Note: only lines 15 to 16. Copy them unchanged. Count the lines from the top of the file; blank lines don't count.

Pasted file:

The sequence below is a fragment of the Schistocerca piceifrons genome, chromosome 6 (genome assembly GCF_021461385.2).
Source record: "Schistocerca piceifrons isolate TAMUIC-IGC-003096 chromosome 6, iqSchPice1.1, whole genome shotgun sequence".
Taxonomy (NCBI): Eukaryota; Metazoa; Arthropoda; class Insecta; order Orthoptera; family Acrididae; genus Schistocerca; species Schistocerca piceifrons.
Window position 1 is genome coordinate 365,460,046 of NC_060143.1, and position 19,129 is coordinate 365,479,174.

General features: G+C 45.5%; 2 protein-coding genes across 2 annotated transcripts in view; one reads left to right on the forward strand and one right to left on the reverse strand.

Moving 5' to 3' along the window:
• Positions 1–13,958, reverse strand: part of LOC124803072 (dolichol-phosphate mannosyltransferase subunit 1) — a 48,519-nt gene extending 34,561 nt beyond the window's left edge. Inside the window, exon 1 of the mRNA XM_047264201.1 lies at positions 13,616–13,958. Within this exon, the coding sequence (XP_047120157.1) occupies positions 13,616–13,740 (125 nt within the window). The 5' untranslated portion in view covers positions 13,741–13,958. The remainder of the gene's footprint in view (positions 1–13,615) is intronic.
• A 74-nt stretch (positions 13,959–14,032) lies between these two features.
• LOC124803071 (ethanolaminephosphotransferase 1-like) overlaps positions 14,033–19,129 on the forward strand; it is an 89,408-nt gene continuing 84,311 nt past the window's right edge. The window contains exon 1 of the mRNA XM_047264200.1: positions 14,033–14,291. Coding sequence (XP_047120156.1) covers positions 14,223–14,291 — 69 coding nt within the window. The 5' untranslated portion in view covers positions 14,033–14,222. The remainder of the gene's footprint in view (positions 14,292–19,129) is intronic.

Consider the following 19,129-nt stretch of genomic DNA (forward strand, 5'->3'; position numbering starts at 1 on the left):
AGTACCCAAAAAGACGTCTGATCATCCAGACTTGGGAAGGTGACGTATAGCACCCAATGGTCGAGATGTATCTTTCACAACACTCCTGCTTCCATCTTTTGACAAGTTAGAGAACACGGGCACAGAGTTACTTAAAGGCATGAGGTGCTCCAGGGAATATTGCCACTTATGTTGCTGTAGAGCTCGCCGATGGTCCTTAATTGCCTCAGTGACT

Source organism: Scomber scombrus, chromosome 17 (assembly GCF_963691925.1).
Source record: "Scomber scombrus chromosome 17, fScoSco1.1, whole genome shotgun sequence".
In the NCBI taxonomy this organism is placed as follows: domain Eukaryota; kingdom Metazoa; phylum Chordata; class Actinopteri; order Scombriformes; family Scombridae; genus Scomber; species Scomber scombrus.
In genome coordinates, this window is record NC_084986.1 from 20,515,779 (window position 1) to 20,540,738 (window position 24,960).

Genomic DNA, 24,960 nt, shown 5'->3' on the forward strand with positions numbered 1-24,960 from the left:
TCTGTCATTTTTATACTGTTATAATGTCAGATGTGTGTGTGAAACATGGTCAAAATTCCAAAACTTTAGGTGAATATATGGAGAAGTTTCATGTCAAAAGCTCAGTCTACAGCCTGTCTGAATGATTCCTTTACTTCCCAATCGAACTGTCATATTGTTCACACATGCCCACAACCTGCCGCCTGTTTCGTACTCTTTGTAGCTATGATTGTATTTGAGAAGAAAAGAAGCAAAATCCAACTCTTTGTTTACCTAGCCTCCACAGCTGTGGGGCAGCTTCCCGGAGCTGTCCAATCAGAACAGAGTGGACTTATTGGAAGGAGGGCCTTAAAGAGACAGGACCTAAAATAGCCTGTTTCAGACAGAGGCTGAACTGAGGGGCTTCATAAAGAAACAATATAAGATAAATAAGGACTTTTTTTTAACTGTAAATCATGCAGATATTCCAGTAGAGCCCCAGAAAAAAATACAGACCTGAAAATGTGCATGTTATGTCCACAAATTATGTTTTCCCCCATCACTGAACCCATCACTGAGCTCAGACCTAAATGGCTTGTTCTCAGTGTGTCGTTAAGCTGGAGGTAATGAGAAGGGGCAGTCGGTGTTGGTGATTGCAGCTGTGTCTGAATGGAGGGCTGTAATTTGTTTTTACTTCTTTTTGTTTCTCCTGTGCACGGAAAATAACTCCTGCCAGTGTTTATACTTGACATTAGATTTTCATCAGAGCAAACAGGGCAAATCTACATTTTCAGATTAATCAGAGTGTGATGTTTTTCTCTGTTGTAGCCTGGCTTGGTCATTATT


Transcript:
In genome coordinates, this window is record NC_084986.1 from 20,515,779 (window position 1) to 20,540,738 (window position 24,960).

Genomic DNA, 24,960 nt, shown 5'->3' on the forward strand with positions numbered 1-24,960 from the left: